More Mixed Messages For Education
Our previous education Minister, Anne Tolley, announced at last year's National Party conference that our primary education system needed systemic change, despite international assessments that placed us in the top five in the OECD. National has been enthusiastically delivering that change, and has plans for more, but it doesn't take close scrutiny to establish that what they are doing just doesn't stack up.
National Standards were forced on all schools and all children despite lacking any trial or sound research. When our most respected academics, the majority of our principals and over a quarter of our school boards voiced grave concerns at the obvious flaws in the new assessment system they were aggressively ignored. Boards refusing to set targets based on the standards were threatened with sacking and being replaced with commissioners. It shows the depth of the government's intransigence (or plain arrogance) when a recent OECD report expressing serious concerns at how the standards were implemented has been welcomed by the government as support for what they are doing.
During the election campaign National crowed about the increased spending that went into primary education but closer scrutiny reveals an interesting picture. A huge proportion of that spending ($1.5 billion in fact) went on fixing leaky school buildings, a problem National itself created in the 90's when they deregulated the building industry. A further $26 million was spent on implementing the standards and it seems more than a mere coincidence that this figure is not dissimilar to the $25 million cut from the Ministry of Education's budget, "to improve frontline services". Sacking most of our school curriculum advisors must have saved a bit of money too and I wouldn't be surprised if it involved the other million needed to make the difference.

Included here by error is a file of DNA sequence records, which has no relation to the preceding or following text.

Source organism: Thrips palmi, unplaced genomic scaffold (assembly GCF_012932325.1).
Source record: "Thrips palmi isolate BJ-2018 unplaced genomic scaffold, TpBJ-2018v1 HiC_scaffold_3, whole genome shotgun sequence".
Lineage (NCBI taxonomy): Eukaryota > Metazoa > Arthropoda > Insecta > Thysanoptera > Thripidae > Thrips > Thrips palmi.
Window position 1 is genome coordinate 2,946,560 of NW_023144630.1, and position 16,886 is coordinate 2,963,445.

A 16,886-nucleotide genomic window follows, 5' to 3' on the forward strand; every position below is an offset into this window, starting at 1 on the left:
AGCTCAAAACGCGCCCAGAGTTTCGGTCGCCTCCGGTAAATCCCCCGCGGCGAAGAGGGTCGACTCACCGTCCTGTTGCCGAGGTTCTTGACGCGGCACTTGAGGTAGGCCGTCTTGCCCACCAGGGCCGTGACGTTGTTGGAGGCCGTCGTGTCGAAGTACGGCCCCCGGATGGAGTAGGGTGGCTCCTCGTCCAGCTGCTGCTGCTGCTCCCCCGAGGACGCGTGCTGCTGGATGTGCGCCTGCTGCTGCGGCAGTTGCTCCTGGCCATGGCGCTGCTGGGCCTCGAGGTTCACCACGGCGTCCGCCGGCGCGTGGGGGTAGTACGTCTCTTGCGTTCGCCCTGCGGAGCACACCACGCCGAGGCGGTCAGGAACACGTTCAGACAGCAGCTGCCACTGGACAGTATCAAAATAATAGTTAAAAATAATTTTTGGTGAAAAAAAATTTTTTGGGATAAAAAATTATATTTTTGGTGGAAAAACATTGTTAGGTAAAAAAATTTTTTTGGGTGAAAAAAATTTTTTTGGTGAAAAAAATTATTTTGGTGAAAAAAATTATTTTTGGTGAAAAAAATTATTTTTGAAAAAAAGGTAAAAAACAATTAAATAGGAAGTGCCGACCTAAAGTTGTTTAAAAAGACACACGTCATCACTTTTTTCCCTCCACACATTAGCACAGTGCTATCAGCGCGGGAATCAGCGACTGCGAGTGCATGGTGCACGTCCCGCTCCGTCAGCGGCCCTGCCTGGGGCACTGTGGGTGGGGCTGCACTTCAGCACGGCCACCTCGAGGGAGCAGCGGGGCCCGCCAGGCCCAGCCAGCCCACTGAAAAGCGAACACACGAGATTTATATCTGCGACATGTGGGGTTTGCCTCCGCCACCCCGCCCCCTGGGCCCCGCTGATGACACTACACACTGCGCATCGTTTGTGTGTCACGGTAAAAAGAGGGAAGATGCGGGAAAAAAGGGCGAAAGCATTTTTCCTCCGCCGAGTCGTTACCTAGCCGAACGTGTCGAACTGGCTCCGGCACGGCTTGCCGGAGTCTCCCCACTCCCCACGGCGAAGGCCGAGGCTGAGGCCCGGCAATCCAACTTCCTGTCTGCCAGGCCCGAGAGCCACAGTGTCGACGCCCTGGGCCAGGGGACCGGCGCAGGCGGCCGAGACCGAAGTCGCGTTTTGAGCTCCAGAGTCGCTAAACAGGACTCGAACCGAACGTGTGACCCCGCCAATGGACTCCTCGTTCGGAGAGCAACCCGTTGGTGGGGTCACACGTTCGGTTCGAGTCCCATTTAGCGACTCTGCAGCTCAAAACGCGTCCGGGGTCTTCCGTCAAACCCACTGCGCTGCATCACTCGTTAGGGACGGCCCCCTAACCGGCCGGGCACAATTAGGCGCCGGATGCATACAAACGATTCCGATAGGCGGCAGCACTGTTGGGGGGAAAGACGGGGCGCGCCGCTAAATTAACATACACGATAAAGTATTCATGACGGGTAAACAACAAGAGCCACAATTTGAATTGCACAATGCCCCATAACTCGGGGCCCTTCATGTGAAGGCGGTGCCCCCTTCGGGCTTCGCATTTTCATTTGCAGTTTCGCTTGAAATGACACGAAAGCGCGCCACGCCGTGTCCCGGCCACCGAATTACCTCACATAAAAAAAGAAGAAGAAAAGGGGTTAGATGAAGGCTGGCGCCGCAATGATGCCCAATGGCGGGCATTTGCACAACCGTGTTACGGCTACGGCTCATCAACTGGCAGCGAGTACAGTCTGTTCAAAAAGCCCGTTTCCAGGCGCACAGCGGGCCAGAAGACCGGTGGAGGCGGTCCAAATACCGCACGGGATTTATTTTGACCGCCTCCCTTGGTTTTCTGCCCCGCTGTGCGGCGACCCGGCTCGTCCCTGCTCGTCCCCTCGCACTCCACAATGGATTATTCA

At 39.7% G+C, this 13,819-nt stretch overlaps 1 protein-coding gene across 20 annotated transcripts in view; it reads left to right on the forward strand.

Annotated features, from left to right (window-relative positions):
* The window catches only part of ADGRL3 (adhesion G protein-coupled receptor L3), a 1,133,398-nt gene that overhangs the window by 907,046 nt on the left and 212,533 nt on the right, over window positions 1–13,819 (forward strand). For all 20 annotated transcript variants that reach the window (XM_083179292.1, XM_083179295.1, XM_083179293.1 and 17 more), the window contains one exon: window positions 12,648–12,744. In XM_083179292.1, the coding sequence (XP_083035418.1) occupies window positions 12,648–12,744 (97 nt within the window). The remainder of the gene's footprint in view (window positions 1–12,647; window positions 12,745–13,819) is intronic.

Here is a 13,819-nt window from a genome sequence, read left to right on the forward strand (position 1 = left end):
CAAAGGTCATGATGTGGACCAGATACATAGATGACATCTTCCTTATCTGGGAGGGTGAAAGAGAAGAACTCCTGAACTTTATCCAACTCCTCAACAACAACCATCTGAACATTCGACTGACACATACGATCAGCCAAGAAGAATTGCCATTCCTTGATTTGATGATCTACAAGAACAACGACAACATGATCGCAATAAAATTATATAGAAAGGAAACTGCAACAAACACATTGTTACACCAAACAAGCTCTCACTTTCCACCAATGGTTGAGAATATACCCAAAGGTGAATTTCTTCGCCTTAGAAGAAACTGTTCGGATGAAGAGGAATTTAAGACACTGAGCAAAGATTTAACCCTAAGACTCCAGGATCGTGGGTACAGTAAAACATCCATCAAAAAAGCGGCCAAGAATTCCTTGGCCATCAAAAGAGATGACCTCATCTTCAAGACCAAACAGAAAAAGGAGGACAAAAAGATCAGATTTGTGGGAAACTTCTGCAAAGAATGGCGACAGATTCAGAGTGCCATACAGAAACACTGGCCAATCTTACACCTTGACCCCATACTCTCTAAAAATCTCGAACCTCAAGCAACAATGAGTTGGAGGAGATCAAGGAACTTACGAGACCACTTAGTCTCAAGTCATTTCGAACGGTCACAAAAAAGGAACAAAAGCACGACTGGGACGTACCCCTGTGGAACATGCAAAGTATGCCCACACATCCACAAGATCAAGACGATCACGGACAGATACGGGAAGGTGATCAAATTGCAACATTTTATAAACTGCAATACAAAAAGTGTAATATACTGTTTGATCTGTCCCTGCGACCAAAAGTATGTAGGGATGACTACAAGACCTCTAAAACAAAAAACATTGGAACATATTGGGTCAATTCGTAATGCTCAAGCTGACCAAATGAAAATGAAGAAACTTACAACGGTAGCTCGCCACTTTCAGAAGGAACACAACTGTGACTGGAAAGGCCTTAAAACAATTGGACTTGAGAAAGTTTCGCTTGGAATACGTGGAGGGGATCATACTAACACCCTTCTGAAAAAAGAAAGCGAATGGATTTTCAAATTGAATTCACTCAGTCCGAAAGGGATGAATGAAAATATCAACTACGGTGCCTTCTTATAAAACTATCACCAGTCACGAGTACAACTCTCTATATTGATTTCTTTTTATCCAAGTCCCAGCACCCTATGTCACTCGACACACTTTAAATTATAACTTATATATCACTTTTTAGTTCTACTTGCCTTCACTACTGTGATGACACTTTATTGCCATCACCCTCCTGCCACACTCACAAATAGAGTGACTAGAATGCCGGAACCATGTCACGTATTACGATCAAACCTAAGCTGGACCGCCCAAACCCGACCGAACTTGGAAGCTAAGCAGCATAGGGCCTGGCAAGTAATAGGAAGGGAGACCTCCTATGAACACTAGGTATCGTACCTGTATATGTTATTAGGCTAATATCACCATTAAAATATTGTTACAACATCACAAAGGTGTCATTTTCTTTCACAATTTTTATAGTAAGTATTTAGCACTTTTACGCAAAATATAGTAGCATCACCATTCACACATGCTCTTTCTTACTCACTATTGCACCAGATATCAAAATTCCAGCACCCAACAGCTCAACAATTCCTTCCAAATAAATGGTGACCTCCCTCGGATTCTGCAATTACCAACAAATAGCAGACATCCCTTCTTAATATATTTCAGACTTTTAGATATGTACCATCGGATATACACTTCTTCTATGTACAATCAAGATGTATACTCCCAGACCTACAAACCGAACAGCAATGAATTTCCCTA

After all this "extra" spending National has decided some belt tightening is necessary, and are seriously looking at the Treasury's advice to close schools and increase class sizes. To justify this they have latched on to their favourite academic, John Hattie. His view that it is the teacher, not the size of the class that makes the biggest difference to children's learning was morphed into support for larger classes. The fact that John Hattie has also been very critical of National Standards has been conveniently ignored. Despite the OECD finding that New Zealand's education system performs well regardless of its comparatively low funding, National feels there is more fat to be cut.
National have also "reluctantly" agreed to ACTs coalition terms and will implement Charter Schools, despite their mixed results in countries ranked well below us educationally. They claim that Charter Schools will enable greater autonomy and flexibility in curriculum delivery for schools in lower decile communities. It is especially strange that they feel the Charter system is needed to do these things when another OECD comparison has ranked our schools as being amongst the most autonomous and flexible in the world.
So National Standards are going well when the evidence says otherwise, spending on education has increased but not on anything that will make a real difference, we have fat in the system that can be safely cut when we clearly haven't and Charter Schools will bring autonomy and flexibility to a system that already has it. We are having substantial change being forced on a system that clearly doesn't need it!